The A’s stadium drama has been one of MLB’s biggest storylines of the past couple months. The franchise has already expressed its hope for getting a deal done in Las Vegas that’d allow it to relocate out of Oakland within the next couple years. The A’s entered into a pair of land purchase agreements for potential stadium sites in recent months, but the franchise’s biggest hurdle — a public financing agreement with the Nevada legislature — has yet to get off the ground.
Reports on Monday suggested the organization was likely to formally put forth a funding proposal by the end of the week. That still hasn’t happened, and multiple reports Thursday indicated potential reluctance on the legislature’s part to meet the A’s ask. The franchise’s as-yet unofficial proposal is expected to call for $395M in public funding via Clark County-issued bonds to be paid by tax dollars related to the stadium project. Initially, the organization was set to pursue $500M in bonds before revising its anticipated ask after changing the target stadium site.
Even that “diminished” $395M figure seems to be beyond the legislature’s comfort. Both Mick Akers of the Las Vegas Review-Journal and Tabitha Mueller/Howard Stutz of the Nevada Independent reported Thursday the legislature wasn’t keen on the $395M price tag. The respective reports present differing details on precisely how large the gap between the organization and state is.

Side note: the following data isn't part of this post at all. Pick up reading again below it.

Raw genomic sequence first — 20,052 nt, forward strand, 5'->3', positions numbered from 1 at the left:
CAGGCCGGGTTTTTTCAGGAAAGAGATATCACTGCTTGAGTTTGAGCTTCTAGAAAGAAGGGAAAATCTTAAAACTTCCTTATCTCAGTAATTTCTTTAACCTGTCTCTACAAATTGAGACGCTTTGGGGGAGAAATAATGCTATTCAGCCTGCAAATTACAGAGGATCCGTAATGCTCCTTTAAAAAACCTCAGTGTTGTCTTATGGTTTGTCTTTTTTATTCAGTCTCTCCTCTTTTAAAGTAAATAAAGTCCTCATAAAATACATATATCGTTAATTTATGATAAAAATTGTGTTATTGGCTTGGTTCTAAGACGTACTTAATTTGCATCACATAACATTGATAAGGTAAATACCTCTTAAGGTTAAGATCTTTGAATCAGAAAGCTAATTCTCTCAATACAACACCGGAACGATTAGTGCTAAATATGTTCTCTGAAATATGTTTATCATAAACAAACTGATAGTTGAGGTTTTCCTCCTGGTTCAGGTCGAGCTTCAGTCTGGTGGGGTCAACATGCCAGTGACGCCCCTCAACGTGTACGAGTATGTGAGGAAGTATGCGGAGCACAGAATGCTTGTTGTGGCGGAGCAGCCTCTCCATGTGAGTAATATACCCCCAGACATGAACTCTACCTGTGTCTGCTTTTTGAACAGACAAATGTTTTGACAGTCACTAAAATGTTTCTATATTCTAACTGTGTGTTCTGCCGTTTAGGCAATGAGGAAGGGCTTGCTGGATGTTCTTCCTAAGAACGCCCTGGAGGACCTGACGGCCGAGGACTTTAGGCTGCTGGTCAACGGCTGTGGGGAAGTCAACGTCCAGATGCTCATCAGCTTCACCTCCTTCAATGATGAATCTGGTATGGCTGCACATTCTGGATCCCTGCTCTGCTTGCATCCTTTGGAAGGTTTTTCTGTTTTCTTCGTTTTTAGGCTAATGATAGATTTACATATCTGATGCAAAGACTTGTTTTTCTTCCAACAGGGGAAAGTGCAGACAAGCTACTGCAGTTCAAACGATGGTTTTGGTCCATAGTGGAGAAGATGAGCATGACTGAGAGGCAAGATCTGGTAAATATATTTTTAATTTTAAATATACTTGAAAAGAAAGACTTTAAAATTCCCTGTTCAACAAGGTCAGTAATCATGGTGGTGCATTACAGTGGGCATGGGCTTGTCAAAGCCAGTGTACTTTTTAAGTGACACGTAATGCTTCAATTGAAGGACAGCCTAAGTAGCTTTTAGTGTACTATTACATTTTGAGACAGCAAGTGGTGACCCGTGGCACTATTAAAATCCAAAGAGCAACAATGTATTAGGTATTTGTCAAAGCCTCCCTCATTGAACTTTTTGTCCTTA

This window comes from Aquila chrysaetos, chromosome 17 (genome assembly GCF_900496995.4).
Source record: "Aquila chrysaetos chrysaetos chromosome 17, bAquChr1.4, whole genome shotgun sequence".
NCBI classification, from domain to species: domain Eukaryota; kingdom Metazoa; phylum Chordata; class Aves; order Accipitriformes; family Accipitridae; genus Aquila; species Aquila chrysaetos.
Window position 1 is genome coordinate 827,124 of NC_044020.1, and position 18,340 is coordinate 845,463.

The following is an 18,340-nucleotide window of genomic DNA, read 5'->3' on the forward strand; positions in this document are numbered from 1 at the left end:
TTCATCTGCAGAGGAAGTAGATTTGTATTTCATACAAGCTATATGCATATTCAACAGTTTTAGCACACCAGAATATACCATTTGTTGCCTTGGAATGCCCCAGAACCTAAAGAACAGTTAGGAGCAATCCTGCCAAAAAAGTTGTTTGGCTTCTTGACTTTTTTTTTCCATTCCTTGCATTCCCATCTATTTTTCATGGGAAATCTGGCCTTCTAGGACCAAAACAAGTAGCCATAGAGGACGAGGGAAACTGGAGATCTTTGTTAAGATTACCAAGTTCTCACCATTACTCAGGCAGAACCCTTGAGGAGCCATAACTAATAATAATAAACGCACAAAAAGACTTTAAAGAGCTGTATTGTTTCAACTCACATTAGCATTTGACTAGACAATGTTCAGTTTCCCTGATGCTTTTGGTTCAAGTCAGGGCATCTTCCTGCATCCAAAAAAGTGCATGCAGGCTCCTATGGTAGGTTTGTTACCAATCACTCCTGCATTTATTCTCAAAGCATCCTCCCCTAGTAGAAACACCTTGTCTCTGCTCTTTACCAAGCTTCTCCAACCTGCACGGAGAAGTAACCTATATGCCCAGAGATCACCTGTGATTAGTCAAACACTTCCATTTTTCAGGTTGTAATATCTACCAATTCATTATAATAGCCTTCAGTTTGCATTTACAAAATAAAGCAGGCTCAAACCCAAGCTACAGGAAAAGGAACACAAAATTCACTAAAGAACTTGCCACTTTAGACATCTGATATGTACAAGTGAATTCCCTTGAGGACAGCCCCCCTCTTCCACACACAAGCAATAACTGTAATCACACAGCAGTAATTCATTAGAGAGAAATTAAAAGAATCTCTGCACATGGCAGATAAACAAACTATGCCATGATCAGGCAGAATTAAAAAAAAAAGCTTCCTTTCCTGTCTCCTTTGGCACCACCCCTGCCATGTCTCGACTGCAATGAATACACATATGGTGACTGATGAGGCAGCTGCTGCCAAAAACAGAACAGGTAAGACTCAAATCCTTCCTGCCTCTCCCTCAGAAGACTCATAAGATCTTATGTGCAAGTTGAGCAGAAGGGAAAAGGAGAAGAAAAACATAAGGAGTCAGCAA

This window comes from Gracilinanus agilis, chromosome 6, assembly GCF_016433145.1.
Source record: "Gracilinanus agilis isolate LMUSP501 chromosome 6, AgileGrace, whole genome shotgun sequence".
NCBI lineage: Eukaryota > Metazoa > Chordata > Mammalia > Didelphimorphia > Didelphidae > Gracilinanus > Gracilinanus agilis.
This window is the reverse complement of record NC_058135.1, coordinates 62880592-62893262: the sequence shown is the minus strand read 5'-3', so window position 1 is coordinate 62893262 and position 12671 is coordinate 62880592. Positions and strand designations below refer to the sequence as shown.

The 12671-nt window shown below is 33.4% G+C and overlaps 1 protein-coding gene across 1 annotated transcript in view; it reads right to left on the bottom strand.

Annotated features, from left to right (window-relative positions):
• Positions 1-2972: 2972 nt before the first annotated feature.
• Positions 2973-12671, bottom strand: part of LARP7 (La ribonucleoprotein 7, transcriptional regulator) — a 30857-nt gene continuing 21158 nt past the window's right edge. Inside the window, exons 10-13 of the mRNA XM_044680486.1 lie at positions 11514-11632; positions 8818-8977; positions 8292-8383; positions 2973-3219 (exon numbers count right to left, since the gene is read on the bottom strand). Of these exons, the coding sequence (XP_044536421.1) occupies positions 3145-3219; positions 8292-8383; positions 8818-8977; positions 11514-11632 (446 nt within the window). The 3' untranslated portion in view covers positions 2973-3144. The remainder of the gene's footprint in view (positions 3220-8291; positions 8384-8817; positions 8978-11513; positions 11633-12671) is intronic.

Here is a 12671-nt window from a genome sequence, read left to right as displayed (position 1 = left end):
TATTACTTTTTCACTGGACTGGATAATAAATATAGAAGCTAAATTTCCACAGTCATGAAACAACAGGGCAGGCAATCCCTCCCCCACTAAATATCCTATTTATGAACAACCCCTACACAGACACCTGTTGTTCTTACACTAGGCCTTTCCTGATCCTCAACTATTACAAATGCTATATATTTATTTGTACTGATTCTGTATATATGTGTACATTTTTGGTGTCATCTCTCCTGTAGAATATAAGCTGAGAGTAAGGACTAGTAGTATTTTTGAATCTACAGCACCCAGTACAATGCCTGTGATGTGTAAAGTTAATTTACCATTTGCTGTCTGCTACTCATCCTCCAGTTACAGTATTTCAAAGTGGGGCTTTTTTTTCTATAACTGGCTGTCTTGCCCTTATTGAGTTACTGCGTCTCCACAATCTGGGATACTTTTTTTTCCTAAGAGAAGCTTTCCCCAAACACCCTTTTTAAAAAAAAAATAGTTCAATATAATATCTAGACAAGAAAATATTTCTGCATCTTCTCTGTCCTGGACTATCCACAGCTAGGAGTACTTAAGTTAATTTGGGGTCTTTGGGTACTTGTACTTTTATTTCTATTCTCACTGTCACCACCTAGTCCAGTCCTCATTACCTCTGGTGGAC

The Nevada Independent suggests the legislature is mulling an approval of $150M-$195M in tax credits, which would leave a $200M+ gap on the organization’s desired figure. The Review-Journal pegs things more closely, reporting that government officials are willing to commit $320M in financing. That’d be a much smaller but still not insignificant $75M shy of the A’s goal.
Akers writes that the A’s formal financing proposal is now not expected to go in front of the legislature until sometime next week. Lawmakers are only in scheduled session through June 5, leaving a small window for a deal to be approved before the session is set to close. The governor or 2/3 of the legislature can choose to call a special session to continue negotiations beyond June 5 if necessary, Mueller and Stutz note.
In any event, there’s an increasing sense of urgency for the organization to accelerate talks. The franchise is hoping to build a 30,000-seat retractable roof facility with an estimated $1.5 billion price tag on the south end of the Vegas strip. Just over $1.1 billion would be paid by the A’s under their expected proposal, with the $395M in public funding accounting for the remainder of the costs. It’s to be seen whether either side will budge on the funding discrepancy (however large it is at present) to get a deal done.
Under the 2022-26 collective bargaining agreement, the A’s have until next Jan. 15 to sign a stadium deal somewhere if they’re to retain their status as recipients of revenue sharing. It’s clear the organization hopes that’ll be in Vegas, though there remains some chance the A’s turn their focus back to Oakland if talks with the Nevada legislature fall apart.